Monday , October 15 2018
Home / Jared Bernstein: On the economy / Min wg panel model

Min wg panel model

Summary:
I’ve got a piece in the WaPo today that presents findings from the model described in more detail here. The model is a panel of the 50 states plus DC from 1979 to 2017 of wage, labor market, and minimum wage data. The results derive from fixed effects, panel regressions of the change in the log of the state real, 10th percentile wage on state unemployment and the change in the minimum wage variable. For this variable, I used the ratio of the state minimum wage in state i, year t, divided by the federal minimum wage in year t. Standard errors are clustered at the state level (results below). The article mostly focuses on the first two rows of results below: outcomes for the log change in the real 10th percentile wage. But I also include the same regression for the 90th percentile wage, as a

Topics:
Jared Bernstein considers the following as important:

This could be interesting, too:

Jared Bernstein writes Unemployment hits a 49 year low as jobs/wages stay on solid, hot-but-not-too-hot, trend.

Jared Bernstein writes The USMCA is not a free trade deal. That’s because there are no free trade deals.

Jared Bernstein writes Nerd Alert. This is not a test. New BLS data on employer costs by percentiles!

Jared Bernstein writes Some greatest hits of the 10-year lookback pieces on the crisis.

I’ve got a piece in the WaPo today that presents findings from the model described in more detail here.

The model is a panel of the 50 states plus DC from 1979 to 2017 of wage, labor market, and minimum wage data. The results derive from fixed effects, panel regressions of the change in the log of the state real, 10th percentile wage on state unemployment and the change in the minimum wage variable. For this variable, I used the ratio of the state minimum wage in state i, year t, divided by the federal minimum wage in year t. Standard errors are clustered at the state level (results below).

The article mostly focuses on the first two rows of results below: outcomes for the log change in the real 10th percentile wage. But I also include the same regression for the 90th percentile wage, as a confirmation that the minimum wage variable is picking up variation in low wages. In fact, it is insignificant for the 90th percentile wage.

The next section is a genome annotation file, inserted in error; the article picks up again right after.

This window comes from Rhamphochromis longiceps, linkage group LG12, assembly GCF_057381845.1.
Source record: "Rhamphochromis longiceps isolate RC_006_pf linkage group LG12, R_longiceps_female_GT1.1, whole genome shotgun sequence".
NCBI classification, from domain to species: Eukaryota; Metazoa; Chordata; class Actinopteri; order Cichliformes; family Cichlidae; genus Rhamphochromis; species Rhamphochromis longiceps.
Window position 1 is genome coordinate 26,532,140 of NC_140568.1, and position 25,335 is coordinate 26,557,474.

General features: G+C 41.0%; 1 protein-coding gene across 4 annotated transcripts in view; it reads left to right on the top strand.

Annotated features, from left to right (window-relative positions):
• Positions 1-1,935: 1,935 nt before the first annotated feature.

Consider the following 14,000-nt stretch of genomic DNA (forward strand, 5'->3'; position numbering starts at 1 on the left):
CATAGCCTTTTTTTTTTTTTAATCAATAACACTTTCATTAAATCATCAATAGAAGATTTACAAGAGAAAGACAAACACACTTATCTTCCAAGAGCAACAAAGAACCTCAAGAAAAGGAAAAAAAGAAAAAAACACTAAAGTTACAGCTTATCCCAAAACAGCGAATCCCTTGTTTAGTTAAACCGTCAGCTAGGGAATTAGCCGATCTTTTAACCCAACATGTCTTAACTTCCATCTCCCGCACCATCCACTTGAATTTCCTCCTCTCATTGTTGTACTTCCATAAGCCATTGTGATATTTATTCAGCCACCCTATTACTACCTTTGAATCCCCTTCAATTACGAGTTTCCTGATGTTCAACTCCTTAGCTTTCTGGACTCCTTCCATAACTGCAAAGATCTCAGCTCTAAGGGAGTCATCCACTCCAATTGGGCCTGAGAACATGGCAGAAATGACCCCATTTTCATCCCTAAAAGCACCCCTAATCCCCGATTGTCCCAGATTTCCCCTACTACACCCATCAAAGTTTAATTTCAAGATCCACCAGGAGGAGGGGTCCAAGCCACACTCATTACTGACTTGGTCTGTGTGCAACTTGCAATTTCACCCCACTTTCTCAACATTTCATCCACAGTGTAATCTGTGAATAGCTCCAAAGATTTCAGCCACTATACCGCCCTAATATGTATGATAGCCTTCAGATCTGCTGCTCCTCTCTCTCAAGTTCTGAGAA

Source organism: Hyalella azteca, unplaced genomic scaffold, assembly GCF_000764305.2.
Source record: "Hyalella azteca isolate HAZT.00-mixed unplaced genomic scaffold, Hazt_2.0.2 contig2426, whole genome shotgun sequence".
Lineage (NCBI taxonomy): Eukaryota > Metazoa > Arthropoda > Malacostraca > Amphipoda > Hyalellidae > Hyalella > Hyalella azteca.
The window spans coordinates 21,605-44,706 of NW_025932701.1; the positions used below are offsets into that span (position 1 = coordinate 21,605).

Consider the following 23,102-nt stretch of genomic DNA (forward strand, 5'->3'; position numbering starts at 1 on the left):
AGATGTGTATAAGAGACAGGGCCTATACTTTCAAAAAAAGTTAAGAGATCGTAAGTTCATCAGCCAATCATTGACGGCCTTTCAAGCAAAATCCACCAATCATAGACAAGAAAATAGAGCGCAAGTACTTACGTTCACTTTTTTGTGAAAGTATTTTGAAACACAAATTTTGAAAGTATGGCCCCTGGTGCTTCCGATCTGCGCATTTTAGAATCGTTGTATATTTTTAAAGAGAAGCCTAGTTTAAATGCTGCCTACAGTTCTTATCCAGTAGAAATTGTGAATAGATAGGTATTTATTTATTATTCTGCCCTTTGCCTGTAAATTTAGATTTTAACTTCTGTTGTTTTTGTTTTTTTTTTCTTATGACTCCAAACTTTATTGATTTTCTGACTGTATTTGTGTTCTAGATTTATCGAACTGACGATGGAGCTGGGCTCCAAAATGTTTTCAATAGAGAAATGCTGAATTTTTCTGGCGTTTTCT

The WaPo article describes the results from a few simulations of the model over the past few years. To capture the impact of falling unemployment, all else equal, I held the unemployment rate at its 2015 level for each state in 2016-17, while the other variables took their actual values. I take simulated real wage levels and compared them to the path of actual wages.

The same procedure was followed for the change in the minimum wage ratio (state over federal) i.e., I did not allow it to go up in states that raised their minimum wages in 2015 or 2016. I then compared these simulated wages for states where the ratio rose to the actual wage trends for those states (which included any wage effects for the higher state minimum wage).

The full model for the wage results below had 1,938 observations and R-sq of 0.43. Restaurant employment data were only available for 21 states since 1990 (518 observations).

Wage data were derived by the Economic Policy Institute from CPS ORG files; state unemployment is from the BLS; state employment data were from the BLS CES survey; minimum wage data from Ben Zipperer (thanks to Ben for helpful comments, though any mistakes are mine).

Some key results follow (***=significant and <1% level):

Min wg panel model

Jared Bernstein
Jared Bernstein joined the Center on Budget and Policy Priorities in May 2011 as a Senior Fellow. From 2009 to 2011, Bernstein was the Chief Economist and Economic Adviser to Vice President Joe Biden, Executive Director of the White House Task Force on the Middle Class, and a member of President Obama’s economic team. Prior to joining the Obama administration, Bernstein was a senior economist and the director of the Living Standards Program at the Economic Policy Institute, and between 1995 and 1996, he held the post of Deputy Chief Economist at the U.S. Department of Labor.

Leave a Reply

Your email address will not be published. Required fields are marked *